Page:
Two of the Rolling Stones' longtime sidemen have given a behind the scenes look to how the band constructs the show. Chuck Leavell, an Allman Brothers Band alumnus, joined the Stones for the 1982 European leg behind Tattoo You, and vocalist Bernard Fowler came into the band's orbit during sessions for Mick Jagger's 1985 solo debut, She's The Boss, before hitting the road for Jagger's one and only solo tour, a 19-date 1988 Australasian trek.
Chuck Leavell explained to Goldmine that as much as he and the band would love to go deep during the show's setlist — the majority of the crowd is eager to hear the hits: “That’s going to be a constant issue no matter what. You’re never going to please all the people all the time; it’s just not going to happen. So you have to kind of accept that and go for the best balance you can. Y'know, there are other issues, too. The length of the show; If we had an extra two, three, four, five songs, it would be a lot easier to please those hard-cores. But you know, I’m under what I’m told to do in terms of the length of the set.”
He went on to say, “I mean, those are iconic songs, not just from the Rolling Stones but also from rock n' roll history.
Bernard Fowler agreed, saying, “There are certain songs they have to do. You know, that some of those songs, they HAVE TO play! They have to play them every time they play, they have to. And that doesn’t leave a lot of room for the abstract or unpopular. They know they need to have the majority of fans leave that show and feel like they’ve SEEN them, y'know?”
Fowler was pressed as to whether the Stones save the songs the die-hards are drooling for — specifically such soundcheck favorites as 1974's “Fingerprint File” and 1981's “Slave” — as way to tease fans camped outside the venue: “No, it’s just to see how the songs work, whether the band likes it enough or agrees to do it. You know, we go through those songs just in case we need to play them; there’s a long list of songs to choose from.
Chuck Leavell maintains the Stones are operating these days at a peak — and the more they gig — the better band they sound: “The band these days has really hit a consistency and I love that. I think it’s largely because we haven’t been taking long periods of time off. I mean, you know, we take months off, but since 2012 we’ve pretty much toured every year. When it becomes difficult is when you don’t tour for two or three years or whatever it might be. You know, that requires a lot of remembering and getting back into the groove of things. But you know when you do it every year, there’s a consistency involved. And I think that’s really helped the presentation of these recent tours.”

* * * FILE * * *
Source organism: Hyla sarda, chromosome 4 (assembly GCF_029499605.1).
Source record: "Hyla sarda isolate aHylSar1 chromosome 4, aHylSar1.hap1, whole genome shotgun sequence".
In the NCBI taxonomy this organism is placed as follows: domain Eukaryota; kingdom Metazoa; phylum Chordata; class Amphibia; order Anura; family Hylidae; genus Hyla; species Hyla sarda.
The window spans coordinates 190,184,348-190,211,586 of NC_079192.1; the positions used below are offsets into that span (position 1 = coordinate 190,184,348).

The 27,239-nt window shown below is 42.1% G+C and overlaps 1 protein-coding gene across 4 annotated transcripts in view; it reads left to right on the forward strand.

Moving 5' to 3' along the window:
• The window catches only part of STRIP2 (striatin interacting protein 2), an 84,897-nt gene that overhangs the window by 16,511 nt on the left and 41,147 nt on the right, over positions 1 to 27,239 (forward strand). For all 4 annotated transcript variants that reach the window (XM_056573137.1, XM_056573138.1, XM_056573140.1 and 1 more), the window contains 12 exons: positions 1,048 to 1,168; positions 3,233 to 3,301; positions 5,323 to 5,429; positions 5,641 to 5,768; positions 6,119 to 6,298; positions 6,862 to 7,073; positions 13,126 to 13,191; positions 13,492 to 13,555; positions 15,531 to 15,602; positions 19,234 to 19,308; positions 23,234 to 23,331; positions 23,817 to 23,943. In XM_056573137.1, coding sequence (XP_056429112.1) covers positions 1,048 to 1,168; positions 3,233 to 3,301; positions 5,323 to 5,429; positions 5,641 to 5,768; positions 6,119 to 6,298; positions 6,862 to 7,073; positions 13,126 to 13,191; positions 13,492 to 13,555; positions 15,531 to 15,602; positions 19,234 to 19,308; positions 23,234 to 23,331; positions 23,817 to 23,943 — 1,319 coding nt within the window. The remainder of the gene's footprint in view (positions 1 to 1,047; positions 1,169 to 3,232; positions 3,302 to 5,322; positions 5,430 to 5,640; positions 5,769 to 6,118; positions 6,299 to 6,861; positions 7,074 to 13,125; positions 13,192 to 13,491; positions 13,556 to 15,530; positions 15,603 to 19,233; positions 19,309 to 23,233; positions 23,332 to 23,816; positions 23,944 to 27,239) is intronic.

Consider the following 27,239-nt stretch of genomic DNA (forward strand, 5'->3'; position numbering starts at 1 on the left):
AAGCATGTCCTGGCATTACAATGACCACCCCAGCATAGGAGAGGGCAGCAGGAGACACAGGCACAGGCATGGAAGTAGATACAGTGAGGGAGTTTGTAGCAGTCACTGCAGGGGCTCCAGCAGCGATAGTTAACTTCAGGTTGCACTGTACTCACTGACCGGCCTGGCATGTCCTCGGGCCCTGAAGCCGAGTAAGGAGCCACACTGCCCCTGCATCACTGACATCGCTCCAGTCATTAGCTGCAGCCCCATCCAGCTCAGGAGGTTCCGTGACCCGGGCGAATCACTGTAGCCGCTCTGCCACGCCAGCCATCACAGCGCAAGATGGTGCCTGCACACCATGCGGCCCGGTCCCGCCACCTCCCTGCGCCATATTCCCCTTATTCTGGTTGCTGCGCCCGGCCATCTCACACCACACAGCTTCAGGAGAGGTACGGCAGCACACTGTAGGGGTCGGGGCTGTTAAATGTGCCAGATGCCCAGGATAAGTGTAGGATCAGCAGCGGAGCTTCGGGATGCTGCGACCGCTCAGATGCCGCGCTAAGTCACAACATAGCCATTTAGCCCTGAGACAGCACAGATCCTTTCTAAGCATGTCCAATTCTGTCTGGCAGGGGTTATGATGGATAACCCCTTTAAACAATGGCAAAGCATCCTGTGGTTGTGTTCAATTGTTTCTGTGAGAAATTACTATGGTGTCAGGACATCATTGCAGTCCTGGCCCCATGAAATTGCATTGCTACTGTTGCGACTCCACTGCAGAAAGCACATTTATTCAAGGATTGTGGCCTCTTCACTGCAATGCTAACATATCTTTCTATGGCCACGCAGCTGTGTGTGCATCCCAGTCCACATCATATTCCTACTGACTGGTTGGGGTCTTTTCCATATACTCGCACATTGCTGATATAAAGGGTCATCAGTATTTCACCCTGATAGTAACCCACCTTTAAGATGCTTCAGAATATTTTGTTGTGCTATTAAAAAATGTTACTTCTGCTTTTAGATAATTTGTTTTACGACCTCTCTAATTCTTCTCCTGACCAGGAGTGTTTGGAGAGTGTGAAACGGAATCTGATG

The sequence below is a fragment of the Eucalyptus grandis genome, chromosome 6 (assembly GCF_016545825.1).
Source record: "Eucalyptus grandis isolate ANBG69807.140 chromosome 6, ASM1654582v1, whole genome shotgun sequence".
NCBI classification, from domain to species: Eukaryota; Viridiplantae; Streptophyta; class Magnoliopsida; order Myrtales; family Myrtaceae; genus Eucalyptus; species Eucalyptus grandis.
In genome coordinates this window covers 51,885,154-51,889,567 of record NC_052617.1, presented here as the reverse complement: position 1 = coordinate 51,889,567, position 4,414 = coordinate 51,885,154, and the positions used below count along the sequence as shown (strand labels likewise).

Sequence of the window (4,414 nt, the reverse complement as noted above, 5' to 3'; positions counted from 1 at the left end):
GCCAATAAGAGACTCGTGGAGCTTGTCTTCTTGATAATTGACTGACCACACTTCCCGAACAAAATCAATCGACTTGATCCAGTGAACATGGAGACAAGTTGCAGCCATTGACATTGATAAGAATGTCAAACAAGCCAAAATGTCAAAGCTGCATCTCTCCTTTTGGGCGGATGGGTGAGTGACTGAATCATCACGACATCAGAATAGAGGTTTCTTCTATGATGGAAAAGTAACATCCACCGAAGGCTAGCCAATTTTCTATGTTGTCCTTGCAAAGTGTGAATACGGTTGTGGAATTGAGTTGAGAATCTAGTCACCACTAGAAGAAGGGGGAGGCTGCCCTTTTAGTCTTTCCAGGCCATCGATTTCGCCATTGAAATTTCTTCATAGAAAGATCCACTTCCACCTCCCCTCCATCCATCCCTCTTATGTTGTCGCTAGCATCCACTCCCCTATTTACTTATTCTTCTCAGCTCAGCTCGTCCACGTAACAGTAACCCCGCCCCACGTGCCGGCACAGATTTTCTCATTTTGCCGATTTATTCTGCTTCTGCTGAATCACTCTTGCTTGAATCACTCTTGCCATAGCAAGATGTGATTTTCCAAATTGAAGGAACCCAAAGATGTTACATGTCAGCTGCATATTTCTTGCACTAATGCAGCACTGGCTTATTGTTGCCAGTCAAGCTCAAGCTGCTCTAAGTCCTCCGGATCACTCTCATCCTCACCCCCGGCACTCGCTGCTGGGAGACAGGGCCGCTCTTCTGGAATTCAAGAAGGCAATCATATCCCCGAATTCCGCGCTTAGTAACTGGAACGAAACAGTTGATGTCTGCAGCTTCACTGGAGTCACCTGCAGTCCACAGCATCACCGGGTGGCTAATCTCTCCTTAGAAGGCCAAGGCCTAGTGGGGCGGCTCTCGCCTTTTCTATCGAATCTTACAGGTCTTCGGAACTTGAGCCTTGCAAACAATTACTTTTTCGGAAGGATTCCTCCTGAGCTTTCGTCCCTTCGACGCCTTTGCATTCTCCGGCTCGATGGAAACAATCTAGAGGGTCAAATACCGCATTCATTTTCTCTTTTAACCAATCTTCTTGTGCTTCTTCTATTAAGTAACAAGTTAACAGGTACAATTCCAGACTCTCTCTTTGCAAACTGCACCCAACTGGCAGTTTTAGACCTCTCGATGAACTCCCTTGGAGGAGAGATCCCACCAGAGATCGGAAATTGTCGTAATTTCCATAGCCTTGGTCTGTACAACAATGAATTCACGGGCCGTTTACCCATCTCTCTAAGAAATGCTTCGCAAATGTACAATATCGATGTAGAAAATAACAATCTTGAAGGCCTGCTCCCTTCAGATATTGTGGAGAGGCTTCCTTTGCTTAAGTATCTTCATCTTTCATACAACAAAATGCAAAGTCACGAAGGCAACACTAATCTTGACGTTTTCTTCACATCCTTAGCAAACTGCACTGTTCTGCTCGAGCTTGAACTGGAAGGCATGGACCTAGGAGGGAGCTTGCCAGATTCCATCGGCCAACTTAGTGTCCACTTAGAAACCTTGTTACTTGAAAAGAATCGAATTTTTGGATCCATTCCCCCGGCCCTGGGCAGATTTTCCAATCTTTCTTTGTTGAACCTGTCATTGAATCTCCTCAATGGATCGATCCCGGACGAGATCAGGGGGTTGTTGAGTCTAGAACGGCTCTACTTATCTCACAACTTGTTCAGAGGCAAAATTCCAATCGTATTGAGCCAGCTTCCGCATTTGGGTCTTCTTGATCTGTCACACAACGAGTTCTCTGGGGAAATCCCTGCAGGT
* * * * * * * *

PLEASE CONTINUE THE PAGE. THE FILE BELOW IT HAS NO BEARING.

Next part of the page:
Bernard Fowler has remained a constant in the studio and on the road with the Rolling Stones for 35 years. He told us that the secret for his longevity with the band, is that he never played into the “are you a 'Mick camp' or 'Keith camp' guy”: “A lot of people make the mistake — or made the mistake — of taking a side. I even had somebody yell at me in catering: 'Who you think you are?! You're either with him or you're with him. Nobody is with them both!' And I said, 'That's your problem. I'm here for both of them.' Y'know, I'd go to Keith's room, we'd play dominoes all night, y'know? And chat and listen to music. And the next day, y'know, I'm talking to Mick and we're going out and hangin' out in a club. So, I never played that 'side' game. I was here for the Rolling Stones.”
Keith Richards remains puzzled how a band that started in 1962 is still gaining new and younger fans: “I don't know how we crossed the (laughs) generation gaps. I can only presume that it's good music and everybody's had a good feeling when they hear it when they grow up with it. There's the air you breathe, the water you drink, the food you eat — and then there's the Rolling Stones. And I guess we're just part of the furniture, y'know?”